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Getting to know new Mets manager Mickey Callaway

The rookie skipper has been better at coaching baseball than playing it.

MLB: Washington Nationals at Cleveland Indians David Richard-USA TODAY Sports

They say that star players don’t make great coaches, and in that regard, Mickey Callaway has already gotten off to a great start in his major league managerial career. That’s because he was a very lousy big league pitcher.

Selected in the seventh round of the 1996 MLB Draft by the Tampa Bay Devil Rays, Callaway made his major league debut three years later in June of 1999. While his present club was making a run at the National League Wild Card, the Ole Miss product was pitching 19.1 innings with Tampa Bay for a 7.45 ERA. The cup of coffee didn’t go so well, and although Callaway would get a few more opportunities to establish himself in the majors, he never pitched more than 65 innings in any season.

The closest he came was in 2003, when he split time between Anaheim and Texas as both a starter and a reliever. In 60.2 frames, he threw for a 6.81 ERA with 41 strikeouts and 24 walks. His most successful season was probably the year before, when he worked as Anaheim’s fifth starter for a few turns of the rotation and had a 4.19 ERA in 34.1 innings. Although Callaway earned a World Series ring for his efforts, the Angels ended up releasing him in 2003.

After another poor season for Texas in 2004, Callaway took his show on the road and became a successful starter in South Korea’s KBO in 2005 and 2006. Although he missed all of 2007 with an elbow injury and dipped into the coaching pool by taking the head coach role with Texas A&M International University in 2008, he toed the rubber once again in 2009 for the Uni-President-7-Eleven Lions of the Chinese Professional Baseball League. Callaway led the Lions to the playoffs and retired following the campaign.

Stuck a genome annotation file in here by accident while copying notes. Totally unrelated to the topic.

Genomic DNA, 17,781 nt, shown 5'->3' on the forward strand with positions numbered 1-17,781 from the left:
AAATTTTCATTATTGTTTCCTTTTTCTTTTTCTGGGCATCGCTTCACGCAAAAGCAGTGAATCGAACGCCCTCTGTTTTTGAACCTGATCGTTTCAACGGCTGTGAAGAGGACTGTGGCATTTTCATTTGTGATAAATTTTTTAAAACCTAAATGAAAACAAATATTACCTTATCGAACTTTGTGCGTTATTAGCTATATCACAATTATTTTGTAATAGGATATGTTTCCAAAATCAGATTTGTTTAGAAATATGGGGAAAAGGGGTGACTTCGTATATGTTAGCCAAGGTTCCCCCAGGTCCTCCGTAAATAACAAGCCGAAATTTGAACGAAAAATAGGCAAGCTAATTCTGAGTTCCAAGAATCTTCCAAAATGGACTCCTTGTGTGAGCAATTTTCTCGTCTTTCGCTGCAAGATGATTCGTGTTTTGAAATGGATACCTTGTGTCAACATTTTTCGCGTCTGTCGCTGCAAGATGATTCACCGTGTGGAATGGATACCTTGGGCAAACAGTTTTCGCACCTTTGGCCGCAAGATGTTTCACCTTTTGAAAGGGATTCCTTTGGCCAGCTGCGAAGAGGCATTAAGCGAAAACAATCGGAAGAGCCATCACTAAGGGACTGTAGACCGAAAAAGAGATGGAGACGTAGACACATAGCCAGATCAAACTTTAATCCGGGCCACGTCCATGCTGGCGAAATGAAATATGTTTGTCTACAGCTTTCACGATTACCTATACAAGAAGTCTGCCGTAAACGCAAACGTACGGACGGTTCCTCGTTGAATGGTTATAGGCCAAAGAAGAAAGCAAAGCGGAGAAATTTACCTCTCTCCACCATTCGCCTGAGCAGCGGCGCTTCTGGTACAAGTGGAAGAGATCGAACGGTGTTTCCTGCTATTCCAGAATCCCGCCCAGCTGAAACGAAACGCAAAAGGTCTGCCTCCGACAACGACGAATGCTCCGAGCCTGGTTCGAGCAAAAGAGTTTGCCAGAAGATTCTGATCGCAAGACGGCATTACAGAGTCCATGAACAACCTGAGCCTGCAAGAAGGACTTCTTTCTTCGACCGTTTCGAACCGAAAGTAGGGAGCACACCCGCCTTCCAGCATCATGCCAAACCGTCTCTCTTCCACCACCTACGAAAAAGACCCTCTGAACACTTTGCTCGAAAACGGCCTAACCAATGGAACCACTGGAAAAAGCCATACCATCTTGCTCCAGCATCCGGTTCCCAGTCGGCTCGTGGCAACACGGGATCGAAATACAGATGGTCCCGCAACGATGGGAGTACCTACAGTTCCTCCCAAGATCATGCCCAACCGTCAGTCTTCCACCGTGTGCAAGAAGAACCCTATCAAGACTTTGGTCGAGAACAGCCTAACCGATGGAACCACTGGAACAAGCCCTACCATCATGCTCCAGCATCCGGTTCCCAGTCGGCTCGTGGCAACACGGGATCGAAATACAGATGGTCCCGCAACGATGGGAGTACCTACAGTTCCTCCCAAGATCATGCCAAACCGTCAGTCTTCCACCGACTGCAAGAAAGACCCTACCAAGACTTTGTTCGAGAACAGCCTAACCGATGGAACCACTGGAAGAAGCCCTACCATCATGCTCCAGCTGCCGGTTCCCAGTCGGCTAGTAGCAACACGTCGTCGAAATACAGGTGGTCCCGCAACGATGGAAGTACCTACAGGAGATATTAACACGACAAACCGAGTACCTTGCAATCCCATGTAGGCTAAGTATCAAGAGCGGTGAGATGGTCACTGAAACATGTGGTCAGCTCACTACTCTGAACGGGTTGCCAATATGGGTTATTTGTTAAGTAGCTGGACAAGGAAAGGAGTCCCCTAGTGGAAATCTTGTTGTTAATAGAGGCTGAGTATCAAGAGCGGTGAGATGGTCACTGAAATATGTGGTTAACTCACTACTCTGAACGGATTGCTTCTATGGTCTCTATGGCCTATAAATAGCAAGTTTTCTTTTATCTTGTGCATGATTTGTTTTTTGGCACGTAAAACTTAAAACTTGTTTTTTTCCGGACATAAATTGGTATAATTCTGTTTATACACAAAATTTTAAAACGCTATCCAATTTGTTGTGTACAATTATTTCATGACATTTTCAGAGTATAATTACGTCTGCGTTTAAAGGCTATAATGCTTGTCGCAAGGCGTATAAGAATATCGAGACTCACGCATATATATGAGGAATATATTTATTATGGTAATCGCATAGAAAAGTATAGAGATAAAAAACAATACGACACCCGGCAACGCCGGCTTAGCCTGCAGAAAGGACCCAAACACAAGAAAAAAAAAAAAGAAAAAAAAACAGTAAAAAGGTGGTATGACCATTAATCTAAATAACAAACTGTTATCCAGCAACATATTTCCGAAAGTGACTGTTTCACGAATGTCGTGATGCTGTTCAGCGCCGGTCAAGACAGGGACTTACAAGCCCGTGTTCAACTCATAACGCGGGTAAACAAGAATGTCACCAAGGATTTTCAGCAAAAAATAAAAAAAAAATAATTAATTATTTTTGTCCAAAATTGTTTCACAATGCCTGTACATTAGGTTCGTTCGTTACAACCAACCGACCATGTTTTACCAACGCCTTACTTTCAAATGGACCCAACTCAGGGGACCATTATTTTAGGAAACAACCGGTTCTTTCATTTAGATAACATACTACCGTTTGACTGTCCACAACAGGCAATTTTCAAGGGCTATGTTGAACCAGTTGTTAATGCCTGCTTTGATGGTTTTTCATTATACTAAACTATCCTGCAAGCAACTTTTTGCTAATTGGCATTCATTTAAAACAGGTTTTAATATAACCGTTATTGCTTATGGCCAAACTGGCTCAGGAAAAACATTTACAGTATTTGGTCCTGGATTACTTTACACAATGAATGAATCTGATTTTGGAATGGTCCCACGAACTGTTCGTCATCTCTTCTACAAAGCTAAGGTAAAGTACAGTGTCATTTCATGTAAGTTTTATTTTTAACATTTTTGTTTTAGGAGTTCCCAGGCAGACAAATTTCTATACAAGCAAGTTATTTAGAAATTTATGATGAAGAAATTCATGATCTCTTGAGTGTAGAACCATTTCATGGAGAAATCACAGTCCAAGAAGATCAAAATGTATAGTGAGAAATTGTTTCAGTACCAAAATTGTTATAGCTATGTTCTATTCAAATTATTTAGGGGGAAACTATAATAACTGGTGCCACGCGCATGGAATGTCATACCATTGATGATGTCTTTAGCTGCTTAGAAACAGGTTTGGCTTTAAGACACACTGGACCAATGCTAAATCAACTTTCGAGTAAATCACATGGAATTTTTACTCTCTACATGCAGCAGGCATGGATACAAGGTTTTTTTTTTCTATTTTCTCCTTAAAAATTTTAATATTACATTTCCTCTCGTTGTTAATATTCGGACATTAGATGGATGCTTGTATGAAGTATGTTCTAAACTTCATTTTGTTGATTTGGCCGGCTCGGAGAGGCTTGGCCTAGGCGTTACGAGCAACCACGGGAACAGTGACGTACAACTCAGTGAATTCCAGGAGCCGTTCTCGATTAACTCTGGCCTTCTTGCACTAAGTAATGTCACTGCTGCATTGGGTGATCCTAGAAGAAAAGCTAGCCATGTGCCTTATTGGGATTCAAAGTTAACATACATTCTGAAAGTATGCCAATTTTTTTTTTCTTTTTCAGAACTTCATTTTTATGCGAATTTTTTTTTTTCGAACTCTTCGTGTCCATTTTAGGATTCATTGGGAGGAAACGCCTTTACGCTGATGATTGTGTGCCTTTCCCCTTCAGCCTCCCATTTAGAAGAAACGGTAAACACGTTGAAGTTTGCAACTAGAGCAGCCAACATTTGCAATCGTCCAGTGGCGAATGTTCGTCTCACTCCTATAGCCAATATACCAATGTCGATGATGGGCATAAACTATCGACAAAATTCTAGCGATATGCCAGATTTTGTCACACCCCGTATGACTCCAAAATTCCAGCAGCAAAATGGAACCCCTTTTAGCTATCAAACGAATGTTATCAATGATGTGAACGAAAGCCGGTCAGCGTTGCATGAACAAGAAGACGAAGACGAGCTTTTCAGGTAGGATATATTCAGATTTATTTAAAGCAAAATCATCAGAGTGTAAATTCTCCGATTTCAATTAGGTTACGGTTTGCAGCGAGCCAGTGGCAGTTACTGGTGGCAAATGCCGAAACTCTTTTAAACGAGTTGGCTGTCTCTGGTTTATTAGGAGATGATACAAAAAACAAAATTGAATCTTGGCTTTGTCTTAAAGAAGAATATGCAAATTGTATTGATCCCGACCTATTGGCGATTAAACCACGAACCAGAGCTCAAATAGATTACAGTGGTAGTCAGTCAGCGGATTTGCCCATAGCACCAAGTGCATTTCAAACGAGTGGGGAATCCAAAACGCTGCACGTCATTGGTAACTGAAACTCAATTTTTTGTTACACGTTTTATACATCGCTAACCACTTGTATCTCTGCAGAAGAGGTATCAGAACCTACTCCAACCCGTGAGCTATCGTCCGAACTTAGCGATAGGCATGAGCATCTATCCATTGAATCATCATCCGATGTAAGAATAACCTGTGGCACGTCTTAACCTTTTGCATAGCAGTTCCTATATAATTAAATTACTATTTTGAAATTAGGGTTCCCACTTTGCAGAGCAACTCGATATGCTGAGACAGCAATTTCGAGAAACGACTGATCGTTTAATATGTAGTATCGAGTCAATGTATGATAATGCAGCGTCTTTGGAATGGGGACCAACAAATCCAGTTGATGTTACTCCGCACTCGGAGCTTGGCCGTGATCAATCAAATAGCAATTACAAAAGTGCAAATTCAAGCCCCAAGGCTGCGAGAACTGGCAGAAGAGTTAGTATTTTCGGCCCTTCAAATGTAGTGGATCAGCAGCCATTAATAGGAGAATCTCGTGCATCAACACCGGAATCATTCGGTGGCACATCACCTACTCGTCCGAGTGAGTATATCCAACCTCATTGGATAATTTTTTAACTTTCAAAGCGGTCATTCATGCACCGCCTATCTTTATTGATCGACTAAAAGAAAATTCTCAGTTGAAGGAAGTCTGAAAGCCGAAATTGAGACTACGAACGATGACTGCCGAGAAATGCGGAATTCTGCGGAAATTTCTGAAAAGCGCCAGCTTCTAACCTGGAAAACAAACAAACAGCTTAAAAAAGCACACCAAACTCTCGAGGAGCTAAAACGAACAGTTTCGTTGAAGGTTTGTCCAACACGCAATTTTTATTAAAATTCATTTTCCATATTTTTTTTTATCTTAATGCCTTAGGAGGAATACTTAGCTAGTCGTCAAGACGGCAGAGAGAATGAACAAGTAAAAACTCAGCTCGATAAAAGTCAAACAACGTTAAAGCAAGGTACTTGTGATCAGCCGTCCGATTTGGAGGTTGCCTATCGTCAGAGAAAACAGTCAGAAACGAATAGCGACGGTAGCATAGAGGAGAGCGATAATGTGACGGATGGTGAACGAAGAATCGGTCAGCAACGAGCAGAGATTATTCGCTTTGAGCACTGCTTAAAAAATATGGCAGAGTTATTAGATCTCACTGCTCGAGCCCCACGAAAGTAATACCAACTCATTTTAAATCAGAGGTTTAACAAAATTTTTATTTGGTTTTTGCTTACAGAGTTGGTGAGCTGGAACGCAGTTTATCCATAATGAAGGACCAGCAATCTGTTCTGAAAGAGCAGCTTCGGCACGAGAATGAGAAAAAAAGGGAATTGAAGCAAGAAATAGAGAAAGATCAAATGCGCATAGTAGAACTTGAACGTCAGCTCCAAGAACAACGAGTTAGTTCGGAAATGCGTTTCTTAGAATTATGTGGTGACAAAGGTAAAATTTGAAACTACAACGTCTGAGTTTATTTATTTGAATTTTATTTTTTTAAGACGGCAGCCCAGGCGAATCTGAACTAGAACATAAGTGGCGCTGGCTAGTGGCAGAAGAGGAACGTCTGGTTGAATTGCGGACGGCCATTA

It was in 2010 that Callaway first joined the Cleveland Indians organization as a pitching coach. Although he started in the Midwest League with the Lake County Captains, Callaway took just three years to work his way to the big league level. In 2013, his first season as a major league pitching coach, Callaway coaxed solid seasons out of Justin Masterson and Ubaldo Jimenez while helping Scott Kazmir revive his career after he appeared to be finished.

The next season, Callaway’s stock rose even higher when Corey Kluber took home the Cy Young Award. 2015 and 2016 saw the rise of Carlos Carrasco and Danny Salazar as promising young arms, and by the 2017 campaign, Callaway was overseeing one of the most deep and talented staffs in the big leagues. Considering those results and the success that Cleveland had as a franchise during Callaway’s tenure, the Indians and their fans are sad to see him go.

"You could see it from the get-go, just the confidence that he exuded through coaching," [Indians pitcher Josh] Tomlin said on Sunday night. " He kind of has an overall view on how to use a scouting report and use the information that he was given to kind of tailor-make it for each guy on the staff, especially the starting rotation."

Likewise, the move by New York to hire Callaway is being almost universally praised as a smart hire.

His time with the Indians has immersed him in an organization that excellently melds analytics with its players. And his time with [Terry] Francona should inform Callaway how vital it is to remember that it is humans who produce the numbers, and they do a better job of accumulating strong stats when the manager forms honest, legitimate connections with them.

Although he drew a lot of ire from fans for his bullpen management and questionable decision-making, Terry Collins did a great job from a macro perspective of guiding the Mets from the rebuilding stage to the competitive one. With Callaway now at the helm, expectations will be for the Mets to return to postseason play sooner than later. If the team gets off to a slow start in 2018, the bloom will be off the rose quickly, but for now, Callaway looks like a great candidate to lead New York into the future.